I've been searching for XSS vulnerabilities in a friend's website (blackbox) and in one of the pages he takes your input and puts it inside a js script, window.location="[INPUT]";
I couldn't break the quotes because they are being replaced with " and %22 stays %22, But I can put a \ at the end of my input and it escapes the original quote (window.location="[INPUT]\";) Which gives me an unterminated string but I can't influence any code after that so there's no XSS there, right? All I can basicly do is break the code and that's it

--Some more info--

  1. <, >, & and " are being replaced with &lt;, &gt;, &amp;and &quot;
  2. the server checks if INPUT begins with http:// or https://

Things I've tried:

  1. Break the string with </script> => being replaced with &lt;/script&gt; (and fails)
  2. Tried to break it with URL Encoded </script> (%3C%2Fscript%3E) but it shows it as string (window.location = "http://test.com%3C%2Fscript%3E\";) and the error is still SyntaxError: unterminated string literal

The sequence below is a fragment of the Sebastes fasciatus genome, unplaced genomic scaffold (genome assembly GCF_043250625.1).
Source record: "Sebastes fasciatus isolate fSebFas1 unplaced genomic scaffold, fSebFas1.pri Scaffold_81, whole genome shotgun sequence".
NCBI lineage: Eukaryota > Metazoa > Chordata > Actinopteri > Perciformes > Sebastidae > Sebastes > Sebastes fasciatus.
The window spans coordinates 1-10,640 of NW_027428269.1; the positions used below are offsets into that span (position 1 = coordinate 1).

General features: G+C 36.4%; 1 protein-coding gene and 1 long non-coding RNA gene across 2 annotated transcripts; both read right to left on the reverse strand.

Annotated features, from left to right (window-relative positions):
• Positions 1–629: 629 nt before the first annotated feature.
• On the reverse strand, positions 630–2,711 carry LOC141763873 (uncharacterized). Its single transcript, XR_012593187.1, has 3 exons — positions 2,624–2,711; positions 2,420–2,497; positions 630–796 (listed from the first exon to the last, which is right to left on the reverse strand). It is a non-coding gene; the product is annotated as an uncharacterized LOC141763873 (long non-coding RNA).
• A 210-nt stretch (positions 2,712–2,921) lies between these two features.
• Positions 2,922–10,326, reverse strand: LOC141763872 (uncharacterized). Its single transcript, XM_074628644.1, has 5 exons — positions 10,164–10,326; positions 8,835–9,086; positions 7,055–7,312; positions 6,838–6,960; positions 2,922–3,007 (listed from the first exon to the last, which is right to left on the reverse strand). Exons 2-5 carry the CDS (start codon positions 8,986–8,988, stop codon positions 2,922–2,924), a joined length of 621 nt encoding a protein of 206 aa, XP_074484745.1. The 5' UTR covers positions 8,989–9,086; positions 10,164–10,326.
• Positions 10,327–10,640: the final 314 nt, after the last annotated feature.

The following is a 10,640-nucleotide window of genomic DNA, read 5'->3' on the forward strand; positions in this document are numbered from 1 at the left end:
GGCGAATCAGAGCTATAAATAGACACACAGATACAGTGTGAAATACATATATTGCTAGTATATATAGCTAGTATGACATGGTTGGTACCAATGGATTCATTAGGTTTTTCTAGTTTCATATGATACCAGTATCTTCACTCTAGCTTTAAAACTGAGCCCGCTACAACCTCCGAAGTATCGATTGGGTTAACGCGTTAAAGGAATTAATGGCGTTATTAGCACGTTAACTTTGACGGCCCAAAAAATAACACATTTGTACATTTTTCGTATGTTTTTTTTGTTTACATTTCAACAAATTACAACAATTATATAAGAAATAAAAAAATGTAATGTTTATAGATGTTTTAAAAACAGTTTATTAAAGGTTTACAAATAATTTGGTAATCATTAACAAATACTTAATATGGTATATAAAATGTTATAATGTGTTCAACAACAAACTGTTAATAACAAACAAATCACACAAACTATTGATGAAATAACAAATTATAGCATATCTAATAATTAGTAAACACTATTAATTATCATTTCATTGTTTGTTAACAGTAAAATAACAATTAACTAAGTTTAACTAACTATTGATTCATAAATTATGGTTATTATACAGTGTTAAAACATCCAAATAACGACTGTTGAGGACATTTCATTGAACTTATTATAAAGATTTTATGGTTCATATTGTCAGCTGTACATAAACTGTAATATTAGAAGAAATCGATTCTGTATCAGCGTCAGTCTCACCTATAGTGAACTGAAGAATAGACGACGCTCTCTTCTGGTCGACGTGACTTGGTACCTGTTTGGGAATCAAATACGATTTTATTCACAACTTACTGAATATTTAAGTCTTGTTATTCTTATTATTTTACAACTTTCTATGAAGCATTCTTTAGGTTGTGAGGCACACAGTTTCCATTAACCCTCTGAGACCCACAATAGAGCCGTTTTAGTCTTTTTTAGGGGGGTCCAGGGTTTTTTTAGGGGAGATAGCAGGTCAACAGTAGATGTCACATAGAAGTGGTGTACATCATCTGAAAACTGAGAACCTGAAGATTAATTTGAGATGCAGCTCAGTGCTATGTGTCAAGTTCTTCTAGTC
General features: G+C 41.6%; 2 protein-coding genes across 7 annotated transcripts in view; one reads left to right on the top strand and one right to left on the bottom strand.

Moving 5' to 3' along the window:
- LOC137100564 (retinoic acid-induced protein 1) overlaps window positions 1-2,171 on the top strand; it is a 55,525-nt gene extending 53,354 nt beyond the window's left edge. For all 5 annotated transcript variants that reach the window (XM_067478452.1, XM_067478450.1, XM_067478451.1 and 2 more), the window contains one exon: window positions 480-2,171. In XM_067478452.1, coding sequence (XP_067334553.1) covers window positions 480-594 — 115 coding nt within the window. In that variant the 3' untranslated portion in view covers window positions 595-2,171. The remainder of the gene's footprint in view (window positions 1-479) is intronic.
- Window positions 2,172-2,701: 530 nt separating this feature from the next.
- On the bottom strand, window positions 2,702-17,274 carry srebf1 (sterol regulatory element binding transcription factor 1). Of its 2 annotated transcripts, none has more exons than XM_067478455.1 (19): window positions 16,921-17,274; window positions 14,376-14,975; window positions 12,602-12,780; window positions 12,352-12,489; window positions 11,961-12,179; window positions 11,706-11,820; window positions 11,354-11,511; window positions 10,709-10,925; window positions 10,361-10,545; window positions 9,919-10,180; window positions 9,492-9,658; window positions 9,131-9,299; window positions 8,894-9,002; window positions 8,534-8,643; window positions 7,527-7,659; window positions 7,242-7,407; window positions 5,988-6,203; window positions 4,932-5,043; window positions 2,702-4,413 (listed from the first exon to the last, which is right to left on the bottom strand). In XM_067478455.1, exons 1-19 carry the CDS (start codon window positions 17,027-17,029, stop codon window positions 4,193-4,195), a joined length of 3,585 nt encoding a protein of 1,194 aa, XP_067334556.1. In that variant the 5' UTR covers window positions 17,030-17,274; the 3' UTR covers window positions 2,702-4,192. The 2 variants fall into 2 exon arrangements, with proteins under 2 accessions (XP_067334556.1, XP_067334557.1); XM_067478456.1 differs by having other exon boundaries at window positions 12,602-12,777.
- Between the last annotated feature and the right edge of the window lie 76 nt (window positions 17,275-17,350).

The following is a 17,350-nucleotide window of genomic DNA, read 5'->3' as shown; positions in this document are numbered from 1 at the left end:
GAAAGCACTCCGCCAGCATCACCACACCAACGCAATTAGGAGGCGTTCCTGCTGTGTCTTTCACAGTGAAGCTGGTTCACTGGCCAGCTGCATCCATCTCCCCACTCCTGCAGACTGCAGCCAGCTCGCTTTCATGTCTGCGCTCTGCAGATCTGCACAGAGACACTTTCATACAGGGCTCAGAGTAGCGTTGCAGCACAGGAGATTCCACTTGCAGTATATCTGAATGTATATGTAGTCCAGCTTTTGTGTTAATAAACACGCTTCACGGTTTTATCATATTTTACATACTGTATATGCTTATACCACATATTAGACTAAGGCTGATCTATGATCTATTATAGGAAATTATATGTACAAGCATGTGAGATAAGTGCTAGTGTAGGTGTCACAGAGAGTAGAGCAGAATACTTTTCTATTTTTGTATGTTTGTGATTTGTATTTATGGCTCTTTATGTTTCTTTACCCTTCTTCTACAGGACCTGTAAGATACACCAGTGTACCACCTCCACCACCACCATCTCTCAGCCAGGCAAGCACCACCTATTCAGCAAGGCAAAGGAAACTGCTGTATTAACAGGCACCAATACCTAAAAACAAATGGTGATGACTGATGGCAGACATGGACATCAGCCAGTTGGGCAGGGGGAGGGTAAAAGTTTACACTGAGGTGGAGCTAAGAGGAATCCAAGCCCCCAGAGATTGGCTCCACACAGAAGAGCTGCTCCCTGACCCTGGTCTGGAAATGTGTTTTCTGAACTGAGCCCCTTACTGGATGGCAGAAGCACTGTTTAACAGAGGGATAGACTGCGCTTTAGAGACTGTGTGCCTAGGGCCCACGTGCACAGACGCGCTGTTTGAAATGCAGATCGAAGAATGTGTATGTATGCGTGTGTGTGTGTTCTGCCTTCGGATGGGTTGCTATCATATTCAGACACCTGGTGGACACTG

• 1
    window.location="javascript:alert(1)"; – grc Oct 16 '16 at 12:17
  • @grc Can't, it checks if the input starts with http:// or https:// – badprogrammerqq Oct 16 '16 at 12:25
  • Even if this should not be exploitable, open redirects can be a vulnerability - owasp.org/index.php/… – Dog eat cat world Oct 16 '16 at 23:05

This is not exploitable.

  • You cannot escape the string because quotes are encoded. (" -> &quot;)
  • You cannot escape the script tag context because angle brackets are encoded. (< -> &lt;)
  • You cannot create anything but http[s]:// URLs because the beginning of the string is checked. It does not matter what you append after the protocol part, you cannot turn this into a data: or javascript: URL afterwards.

There are other tricks you could try but they are implementation-specific. There is no evidence they would work in this case, so these are just a few examples to give you an idea:

  • Maybe the filter stops after a NULL byte? (e.g. http://%00"<>...)
  • Maybe for some reason unicode variants work? (e.g. U+FF02: )
  • Maybe other encoding schemes work? (e.g. \x22 instead of ")
  • etc.

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